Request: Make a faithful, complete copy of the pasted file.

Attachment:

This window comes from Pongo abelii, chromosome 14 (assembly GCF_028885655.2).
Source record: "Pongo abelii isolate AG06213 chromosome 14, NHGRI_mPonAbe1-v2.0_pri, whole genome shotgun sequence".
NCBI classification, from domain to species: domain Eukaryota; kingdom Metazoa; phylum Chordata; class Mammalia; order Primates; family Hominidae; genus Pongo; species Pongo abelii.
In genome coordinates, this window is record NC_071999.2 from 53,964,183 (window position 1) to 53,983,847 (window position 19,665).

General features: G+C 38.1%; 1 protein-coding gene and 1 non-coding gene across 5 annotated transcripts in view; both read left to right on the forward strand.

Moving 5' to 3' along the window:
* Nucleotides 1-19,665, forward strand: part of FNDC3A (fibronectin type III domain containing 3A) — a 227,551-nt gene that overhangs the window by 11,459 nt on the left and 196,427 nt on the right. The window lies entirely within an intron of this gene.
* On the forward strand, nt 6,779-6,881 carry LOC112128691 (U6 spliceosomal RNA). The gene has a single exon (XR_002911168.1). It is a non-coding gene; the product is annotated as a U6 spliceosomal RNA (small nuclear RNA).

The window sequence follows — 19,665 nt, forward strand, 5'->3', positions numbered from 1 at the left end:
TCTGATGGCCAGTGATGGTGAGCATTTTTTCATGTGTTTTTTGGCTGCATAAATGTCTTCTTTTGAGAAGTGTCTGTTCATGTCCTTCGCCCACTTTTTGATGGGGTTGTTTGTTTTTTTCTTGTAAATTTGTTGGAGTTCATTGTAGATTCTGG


This window comes from Pongo abelii, chromosome 14 (assembly GCF_028885655.2).
Source record: "Pongo abelii isolate AG06213 chromosome 14, NHGRI_mPonAbe1-v2.0_pri, whole genome shotgun sequence".
NCBI classification, from domain to species: domain Eukaryota; kingdom Metazoa; phylum Chordata; class Mammalia; order Primates; family Hominidae; genus Pongo; species Pongo abelii.
In genome coordinates, this window is record NC_071999.2 from 53,964,183 (window position 1) to 53,983,847 (window position 19,665).

General features: G+C 38.1%; 1 protein-coding gene and 1 non-coding gene across 5 annotated transcripts in view; both read left to right on the forward strand.

Moving 5' to 3' along the window:
* Nucleotides 1-19,665, forward strand: part of FNDC3A (fibronectin type III domain containing 3A) — a 227,551-nt gene that overhangs the window by 11,459 nt on the left and 196,427 nt on the right. The window lies entirely within an intron of this gene.
* On the forward strand, nt 6,779-6,881 carry LOC112128691 (U6 spliceosomal RNA). The gene has a single exon (XR_002911168.1). It is a non-coding gene; the product is annotated as a U6 spliceosomal RNA (small nuclear RNA).

The window sequence follows — 19,665 nt, forward strand, 5'->3', positions numbered from 1 at the left end:
TCTGATGGCCAGTGATGGTGAGCATTTTTTCATGTGTTTTTTGGCTGCATAAATGTCTTCTTTTGAGAAGTGTCTGTTCATGTCCTTCGCCCACTTTTTGATGGGGTTGTTTGTTTTTTTCTTGTAAATTTGTTGGAGTTCATTGTAGATTCTGG